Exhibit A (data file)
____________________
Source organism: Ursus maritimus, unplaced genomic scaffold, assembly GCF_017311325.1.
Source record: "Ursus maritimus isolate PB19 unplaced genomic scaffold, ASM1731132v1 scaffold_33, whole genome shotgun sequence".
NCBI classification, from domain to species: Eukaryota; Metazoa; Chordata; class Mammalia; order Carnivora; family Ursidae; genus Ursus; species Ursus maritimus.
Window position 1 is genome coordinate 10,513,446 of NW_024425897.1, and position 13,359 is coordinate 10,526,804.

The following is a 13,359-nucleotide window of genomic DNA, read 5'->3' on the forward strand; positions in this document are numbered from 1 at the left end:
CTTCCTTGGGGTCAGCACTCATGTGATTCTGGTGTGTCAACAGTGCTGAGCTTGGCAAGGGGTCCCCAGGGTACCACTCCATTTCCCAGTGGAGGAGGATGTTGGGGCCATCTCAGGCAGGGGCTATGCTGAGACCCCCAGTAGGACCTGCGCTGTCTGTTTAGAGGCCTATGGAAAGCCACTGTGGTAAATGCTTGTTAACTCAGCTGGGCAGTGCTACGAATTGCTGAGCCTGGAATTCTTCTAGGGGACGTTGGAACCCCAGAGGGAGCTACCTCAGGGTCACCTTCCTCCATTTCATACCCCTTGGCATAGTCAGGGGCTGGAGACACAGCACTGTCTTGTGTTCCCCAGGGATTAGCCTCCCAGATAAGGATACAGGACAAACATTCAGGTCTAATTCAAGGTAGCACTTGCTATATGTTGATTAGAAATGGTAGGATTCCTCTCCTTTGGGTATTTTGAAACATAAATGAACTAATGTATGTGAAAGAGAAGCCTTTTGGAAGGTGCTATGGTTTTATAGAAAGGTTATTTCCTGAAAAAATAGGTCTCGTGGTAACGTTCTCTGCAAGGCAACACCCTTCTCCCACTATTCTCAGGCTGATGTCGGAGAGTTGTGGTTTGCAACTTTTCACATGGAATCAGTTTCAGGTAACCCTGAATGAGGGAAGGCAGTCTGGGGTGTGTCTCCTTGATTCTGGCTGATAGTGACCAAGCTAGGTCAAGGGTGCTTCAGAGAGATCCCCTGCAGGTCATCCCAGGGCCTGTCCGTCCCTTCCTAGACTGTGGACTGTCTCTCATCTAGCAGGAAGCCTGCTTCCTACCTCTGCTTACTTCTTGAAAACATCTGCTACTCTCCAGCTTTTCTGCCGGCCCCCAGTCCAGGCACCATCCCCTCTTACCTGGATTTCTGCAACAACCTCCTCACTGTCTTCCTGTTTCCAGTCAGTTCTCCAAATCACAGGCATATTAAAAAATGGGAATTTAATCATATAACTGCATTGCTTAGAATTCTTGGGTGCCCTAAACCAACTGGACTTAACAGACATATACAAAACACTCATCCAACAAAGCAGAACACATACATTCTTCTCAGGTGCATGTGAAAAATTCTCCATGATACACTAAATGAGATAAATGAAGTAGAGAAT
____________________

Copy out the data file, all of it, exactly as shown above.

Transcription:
Source organism: Ursus maritimus, unplaced genomic scaffold, assembly GCF_017311325.1.
Source record: "Ursus maritimus isolate PB19 unplaced genomic scaffold, ASM1731132v1 scaffold_33, whole genome shotgun sequence".
NCBI classification, from domain to species: Eukaryota; Metazoa; Chordata; class Mammalia; order Carnivora; family Ursidae; genus Ursus; species Ursus maritimus.
Window position 1 is genome coordinate 10,513,446 of NW_024425897.1, and position 13,359 is coordinate 10,526,804.

The following is a 13,359-nucleotide window of genomic DNA, read 5'->3' on the forward strand; positions in this document are numbered from 1 at the left end:
CTTCCTTGGGGTCAGCACTCATGTGATTCTGGTGTGTCAACAGTGCTGAGCTTGGCAAGGGGTCCCCAGGGTACCACTCCATTTCCCAGTGGAGGAGGATGTTGGGGCCATCTCAGGCAGGGGCTATGCTGAGACCCCCAGTAGGACCTGCGCTGTCTGTTTAGAGGCCTATGGAAAGCCACTGTGGTAAATGCTTGTTAACTCAGCTGGGCAGTGCTACGAATTGCTGAGCCTGGAATTCTTCTAGGGGACGTTGGAACCCCAGAGGGAGCTACCTCAGGGTCACCTTCCTCCATTTCATACCCCTTGGCATAGTCAGGGGCTGGAGACACAGCACTGTCTTGTGTTCCCCAGGGATTAGCCTCCCAGATAAGGATACAGGACAAACATTCAGGTCTAATTCAAGGTAGCACTTGCTATATGTTGATTAGAAATGGTAGGATTCCTCTCCTTTGGGTATTTTGAAACATAAATGAACTAATGTATGTGAAAGAGAAGCCTTTTGGAAGGTGCTATGGTTTTATAGAAAGGTTATTTCCTGAAAAAATAGGTCTCGTGGTAACGTTCTCTGCAAGGCAACACCCTTCTCCCACTATTCTCAGGCTGATGTCGGAGAGTTGTGGTTTGCAACTTTTCACATGGAATCAGTTTCAGGTAACCCTGAATGAGGGAAGGCAGTCTGGGGTGTGTCTCCTTGATTCTGGCTGATAGTGACCAAGCTAGGTCAAGGGTGCTTCAGAGAGATCCCCTGCAGGTCATCCCAGGGCCTGTCCGTCCCTTCCTAGACTGTGGACTGTCTCTCATCTAGCAGGAAGCCTGCTTCCTACCTCTGCTTACTTCTTGAAAACATCTGCTACTCTCCAGCTTTTCTGCCGGCCCCCAGTCCAGGCACCATCCCCTCTTACCTGGATTTCTGCAACAACCTCCTCACTGTCTTCCTGTTTCCAGTCAGTTCTCCAAATCACAGGCATATTAAAAAATGGGAATTTAATCATATAACTGCATTGCTTAGAATTCTTGGGTGCCCTAAACCAACTGGACTTAACAGACATATACAAAACACTCATCCAACAAAGCAGAACACATACATTCTTCTCAGGTGCATGTGAAAAATTCTCCATGATACACTAAATGAGATAAATGAAGTAGAGAAT